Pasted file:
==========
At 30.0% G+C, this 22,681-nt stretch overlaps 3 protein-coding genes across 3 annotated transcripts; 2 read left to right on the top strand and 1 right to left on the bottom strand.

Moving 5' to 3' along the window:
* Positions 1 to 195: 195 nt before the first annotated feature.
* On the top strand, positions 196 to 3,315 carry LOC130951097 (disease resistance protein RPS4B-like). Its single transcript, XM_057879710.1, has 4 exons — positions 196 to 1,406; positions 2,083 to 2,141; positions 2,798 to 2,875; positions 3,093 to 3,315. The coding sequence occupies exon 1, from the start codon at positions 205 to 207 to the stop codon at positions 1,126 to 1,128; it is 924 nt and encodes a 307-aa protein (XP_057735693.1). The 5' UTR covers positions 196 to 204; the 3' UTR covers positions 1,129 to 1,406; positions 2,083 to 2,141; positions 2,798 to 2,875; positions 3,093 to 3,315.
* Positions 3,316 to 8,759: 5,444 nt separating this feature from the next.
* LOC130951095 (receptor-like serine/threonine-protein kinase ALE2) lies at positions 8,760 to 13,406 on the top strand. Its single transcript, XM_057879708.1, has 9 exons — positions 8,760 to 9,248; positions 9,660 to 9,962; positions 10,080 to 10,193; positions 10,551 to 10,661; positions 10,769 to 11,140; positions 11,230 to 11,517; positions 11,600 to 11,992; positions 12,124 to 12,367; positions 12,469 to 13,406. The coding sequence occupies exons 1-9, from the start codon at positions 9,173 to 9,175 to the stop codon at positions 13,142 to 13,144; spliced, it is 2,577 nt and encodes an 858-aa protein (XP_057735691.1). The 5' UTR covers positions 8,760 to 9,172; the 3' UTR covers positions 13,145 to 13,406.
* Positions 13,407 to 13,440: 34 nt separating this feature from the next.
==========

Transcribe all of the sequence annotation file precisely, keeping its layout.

At 30.0% G+C, this 22,681-nt stretch overlaps 3 protein-coding genes across 3 annotated transcripts; 2 read left to right on the top strand and 1 right to left on the bottom strand.

Moving 5' to 3' along the window:
* Positions 1 to 195: 195 nt before the first annotated feature.
* On the top strand, positions 196 to 3,315 carry LOC130951097 (disease resistance protein RPS4B-like). Its single transcript, XM_057879710.1, has 4 exons — positions 196 to 1,406; positions 2,083 to 2,141; positions 2,798 to 2,875; positions 3,093 to 3,315. The coding sequence occupies exon 1, from the start codon at positions 205 to 207 to the stop codon at positions 1,126 to 1,128; it is 924 nt and encodes a 307-aa protein (XP_057735693.1). The 5' UTR covers positions 196 to 204; the 3' UTR covers positions 1,129 to 1,406; positions 2,083 to 2,141; positions 2,798 to 2,875; positions 3,093 to 3,315.
* Positions 3,316 to 8,759: 5,444 nt separating this feature from the next.
* LOC130951095 (receptor-like serine/threonine-protein kinase ALE2) lies at positions 8,760 to 13,406 on the top strand. Its single transcript, XM_057879708.1, has 9 exons — positions 8,760 to 9,248; positions 9,660 to 9,962; positions 10,080 to 10,193; positions 10,551 to 10,661; positions 10,769 to 11,140; positions 11,230 to 11,517; positions 11,600 to 11,992; positions 12,124 to 12,367; positions 12,469 to 13,406. The coding sequence occupies exons 1-9, from the start codon at positions 9,173 to 9,175 to the stop codon at positions 13,142 to 13,144; spliced, it is 2,577 nt and encodes an 858-aa protein (XP_057735691.1). The 5' UTR covers positions 8,760 to 9,172; the 3' UTR covers positions 13,145 to 13,406.
* Positions 13,407 to 13,440: 34 nt separating this feature from the next.